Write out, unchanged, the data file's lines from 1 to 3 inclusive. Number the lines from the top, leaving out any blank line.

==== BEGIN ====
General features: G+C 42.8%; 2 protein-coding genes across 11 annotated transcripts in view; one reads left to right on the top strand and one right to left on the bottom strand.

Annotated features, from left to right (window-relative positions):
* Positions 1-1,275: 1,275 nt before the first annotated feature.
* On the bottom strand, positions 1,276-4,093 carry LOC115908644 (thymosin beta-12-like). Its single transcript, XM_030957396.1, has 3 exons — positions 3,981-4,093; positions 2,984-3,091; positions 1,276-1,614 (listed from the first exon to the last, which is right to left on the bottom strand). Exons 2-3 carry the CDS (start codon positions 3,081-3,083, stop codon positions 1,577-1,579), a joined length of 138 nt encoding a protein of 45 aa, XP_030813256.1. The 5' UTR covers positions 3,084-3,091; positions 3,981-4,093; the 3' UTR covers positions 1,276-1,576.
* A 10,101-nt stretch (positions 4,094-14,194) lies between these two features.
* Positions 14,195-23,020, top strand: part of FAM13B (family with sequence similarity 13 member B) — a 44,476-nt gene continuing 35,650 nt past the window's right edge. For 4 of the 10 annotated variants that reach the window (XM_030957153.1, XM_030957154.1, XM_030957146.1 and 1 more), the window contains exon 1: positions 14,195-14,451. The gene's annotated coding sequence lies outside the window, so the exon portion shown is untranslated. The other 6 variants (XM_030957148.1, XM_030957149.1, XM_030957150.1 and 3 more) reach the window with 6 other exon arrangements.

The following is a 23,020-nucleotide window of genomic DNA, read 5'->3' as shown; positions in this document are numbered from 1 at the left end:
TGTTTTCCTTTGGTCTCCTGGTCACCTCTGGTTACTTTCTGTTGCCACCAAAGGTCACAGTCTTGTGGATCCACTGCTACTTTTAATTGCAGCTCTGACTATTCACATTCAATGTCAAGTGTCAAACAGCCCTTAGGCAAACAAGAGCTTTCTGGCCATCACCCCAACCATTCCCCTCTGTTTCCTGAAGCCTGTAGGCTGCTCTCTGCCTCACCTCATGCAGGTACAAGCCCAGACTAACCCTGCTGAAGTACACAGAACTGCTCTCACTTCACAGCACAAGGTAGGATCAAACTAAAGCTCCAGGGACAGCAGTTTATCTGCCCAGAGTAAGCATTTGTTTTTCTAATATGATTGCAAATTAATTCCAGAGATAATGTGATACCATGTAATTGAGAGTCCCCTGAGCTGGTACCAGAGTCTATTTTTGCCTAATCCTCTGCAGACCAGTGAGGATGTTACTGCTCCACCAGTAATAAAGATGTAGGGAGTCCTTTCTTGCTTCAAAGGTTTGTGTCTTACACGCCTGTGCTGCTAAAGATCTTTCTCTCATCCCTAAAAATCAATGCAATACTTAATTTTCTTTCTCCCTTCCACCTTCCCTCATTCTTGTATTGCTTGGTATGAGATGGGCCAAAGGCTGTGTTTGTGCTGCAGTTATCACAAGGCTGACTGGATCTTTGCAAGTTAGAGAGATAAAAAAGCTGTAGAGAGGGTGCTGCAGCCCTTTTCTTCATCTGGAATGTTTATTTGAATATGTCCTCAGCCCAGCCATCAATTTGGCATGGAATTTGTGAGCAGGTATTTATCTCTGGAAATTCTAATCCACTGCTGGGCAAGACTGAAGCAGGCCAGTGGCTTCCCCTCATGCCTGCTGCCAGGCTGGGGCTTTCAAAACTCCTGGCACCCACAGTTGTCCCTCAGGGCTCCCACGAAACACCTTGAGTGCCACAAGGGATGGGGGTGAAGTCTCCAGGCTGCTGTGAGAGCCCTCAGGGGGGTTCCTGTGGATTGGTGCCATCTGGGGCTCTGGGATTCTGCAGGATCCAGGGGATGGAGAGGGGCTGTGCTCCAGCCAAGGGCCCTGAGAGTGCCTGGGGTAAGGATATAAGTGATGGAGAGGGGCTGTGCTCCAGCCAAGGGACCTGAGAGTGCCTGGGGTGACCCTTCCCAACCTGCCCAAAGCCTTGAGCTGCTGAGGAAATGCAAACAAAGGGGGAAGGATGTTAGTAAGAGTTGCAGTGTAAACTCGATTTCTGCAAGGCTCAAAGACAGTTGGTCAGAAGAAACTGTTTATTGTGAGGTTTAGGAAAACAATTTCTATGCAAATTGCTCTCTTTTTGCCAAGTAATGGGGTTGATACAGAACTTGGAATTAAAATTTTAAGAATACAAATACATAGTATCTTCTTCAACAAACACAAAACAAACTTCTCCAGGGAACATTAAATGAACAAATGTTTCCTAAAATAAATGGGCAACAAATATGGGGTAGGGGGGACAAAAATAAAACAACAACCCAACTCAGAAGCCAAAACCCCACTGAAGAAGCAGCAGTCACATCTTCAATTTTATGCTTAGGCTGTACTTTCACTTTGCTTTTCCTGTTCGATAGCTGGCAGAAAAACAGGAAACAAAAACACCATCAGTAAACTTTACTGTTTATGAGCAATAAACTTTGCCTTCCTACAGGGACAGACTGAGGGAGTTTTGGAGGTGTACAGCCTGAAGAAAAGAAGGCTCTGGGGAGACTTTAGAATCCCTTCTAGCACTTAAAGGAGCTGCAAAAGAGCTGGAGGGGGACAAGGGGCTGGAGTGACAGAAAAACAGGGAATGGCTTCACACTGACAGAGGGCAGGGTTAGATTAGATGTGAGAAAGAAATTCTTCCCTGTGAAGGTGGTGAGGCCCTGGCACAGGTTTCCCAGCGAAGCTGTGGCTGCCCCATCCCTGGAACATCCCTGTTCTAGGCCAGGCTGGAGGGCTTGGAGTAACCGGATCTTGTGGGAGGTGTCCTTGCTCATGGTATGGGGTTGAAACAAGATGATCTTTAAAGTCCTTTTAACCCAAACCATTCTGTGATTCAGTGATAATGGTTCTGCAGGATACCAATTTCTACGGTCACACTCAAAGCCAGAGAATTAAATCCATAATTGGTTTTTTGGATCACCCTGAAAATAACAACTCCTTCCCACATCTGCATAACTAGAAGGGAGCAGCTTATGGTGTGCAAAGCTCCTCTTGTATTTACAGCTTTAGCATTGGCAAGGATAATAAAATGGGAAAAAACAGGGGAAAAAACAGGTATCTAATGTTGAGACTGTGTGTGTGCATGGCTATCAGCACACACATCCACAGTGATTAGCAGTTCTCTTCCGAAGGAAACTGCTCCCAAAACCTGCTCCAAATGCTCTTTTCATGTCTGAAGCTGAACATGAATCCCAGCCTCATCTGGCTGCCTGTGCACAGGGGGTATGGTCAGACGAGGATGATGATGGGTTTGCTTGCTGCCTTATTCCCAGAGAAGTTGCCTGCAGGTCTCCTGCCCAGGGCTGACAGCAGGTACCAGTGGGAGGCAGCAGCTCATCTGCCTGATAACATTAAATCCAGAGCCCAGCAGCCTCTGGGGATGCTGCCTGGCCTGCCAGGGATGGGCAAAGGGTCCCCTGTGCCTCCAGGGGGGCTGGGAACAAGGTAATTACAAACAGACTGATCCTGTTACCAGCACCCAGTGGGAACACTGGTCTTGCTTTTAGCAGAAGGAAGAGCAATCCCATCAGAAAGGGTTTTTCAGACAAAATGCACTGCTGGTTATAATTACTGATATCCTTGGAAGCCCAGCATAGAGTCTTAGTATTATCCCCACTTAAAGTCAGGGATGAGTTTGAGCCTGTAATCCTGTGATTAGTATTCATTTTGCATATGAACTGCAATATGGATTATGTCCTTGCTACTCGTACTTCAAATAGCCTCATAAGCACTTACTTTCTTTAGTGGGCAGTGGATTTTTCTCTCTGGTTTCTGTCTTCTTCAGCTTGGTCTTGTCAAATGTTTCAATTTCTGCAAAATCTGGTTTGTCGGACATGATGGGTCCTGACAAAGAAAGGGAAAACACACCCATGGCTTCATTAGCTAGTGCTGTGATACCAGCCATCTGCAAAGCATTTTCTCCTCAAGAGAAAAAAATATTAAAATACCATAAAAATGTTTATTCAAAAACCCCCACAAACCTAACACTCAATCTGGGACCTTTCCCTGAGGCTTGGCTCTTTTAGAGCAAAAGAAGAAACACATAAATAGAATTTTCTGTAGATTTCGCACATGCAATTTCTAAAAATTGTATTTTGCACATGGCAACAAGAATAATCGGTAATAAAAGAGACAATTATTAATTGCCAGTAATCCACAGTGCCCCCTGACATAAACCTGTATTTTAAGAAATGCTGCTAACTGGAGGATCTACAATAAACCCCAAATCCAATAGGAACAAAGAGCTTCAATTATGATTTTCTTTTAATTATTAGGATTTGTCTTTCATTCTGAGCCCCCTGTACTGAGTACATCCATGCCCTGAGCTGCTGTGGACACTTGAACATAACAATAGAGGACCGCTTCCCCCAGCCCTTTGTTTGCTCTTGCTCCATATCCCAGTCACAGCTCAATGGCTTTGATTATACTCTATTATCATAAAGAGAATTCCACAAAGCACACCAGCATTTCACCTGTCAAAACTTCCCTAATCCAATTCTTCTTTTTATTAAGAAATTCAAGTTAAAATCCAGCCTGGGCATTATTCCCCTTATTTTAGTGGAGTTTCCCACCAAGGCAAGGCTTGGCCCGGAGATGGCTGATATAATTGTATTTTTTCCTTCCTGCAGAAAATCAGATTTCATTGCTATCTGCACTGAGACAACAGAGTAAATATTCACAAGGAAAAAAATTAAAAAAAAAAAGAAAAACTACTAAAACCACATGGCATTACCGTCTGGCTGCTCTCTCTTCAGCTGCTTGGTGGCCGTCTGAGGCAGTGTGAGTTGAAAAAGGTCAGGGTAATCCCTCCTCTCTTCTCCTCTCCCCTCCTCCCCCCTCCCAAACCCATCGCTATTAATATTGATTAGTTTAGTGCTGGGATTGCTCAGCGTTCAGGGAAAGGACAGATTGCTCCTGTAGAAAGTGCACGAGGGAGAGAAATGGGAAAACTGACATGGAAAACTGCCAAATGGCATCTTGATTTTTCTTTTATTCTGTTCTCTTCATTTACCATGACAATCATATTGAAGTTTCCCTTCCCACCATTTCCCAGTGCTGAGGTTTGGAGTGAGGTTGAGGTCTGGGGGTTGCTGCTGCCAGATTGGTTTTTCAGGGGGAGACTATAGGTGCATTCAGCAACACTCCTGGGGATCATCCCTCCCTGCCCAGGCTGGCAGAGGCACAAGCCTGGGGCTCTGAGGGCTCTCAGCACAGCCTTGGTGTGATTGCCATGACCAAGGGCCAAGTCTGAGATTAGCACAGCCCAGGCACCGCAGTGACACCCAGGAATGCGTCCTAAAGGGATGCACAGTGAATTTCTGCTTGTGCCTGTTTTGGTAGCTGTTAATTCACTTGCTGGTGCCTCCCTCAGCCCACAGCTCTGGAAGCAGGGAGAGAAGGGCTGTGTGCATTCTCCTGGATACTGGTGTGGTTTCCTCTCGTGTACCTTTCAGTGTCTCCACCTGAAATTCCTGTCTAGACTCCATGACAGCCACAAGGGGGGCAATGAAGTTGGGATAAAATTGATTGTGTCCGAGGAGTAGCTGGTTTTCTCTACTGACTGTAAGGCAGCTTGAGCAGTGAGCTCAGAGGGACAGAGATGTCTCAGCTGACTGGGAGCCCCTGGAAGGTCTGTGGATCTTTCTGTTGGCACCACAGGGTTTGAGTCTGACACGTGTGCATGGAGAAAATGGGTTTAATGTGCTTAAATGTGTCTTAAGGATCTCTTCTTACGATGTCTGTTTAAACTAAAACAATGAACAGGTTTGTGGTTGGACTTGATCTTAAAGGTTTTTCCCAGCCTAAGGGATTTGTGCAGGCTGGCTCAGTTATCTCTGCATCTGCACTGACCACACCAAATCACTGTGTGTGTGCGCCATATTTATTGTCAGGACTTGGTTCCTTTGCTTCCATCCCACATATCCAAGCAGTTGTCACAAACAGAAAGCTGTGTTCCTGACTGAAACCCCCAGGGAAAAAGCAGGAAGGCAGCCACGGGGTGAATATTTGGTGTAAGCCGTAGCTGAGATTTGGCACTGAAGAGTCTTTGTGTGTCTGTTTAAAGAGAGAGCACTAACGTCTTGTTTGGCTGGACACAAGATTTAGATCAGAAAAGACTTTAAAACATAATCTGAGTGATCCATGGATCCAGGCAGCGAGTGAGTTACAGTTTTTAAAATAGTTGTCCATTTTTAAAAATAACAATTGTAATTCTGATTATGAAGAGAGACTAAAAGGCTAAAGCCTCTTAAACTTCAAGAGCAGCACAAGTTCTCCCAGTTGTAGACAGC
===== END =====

General features: G+C 42.8%; 2 protein-coding genes across 11 annotated transcripts in view; one reads left to right on the top strand and one right to left on the bottom strand.

Annotated features, from left to right (window-relative positions):
* Positions 1-1,275: 1,275 nt before the first annotated feature.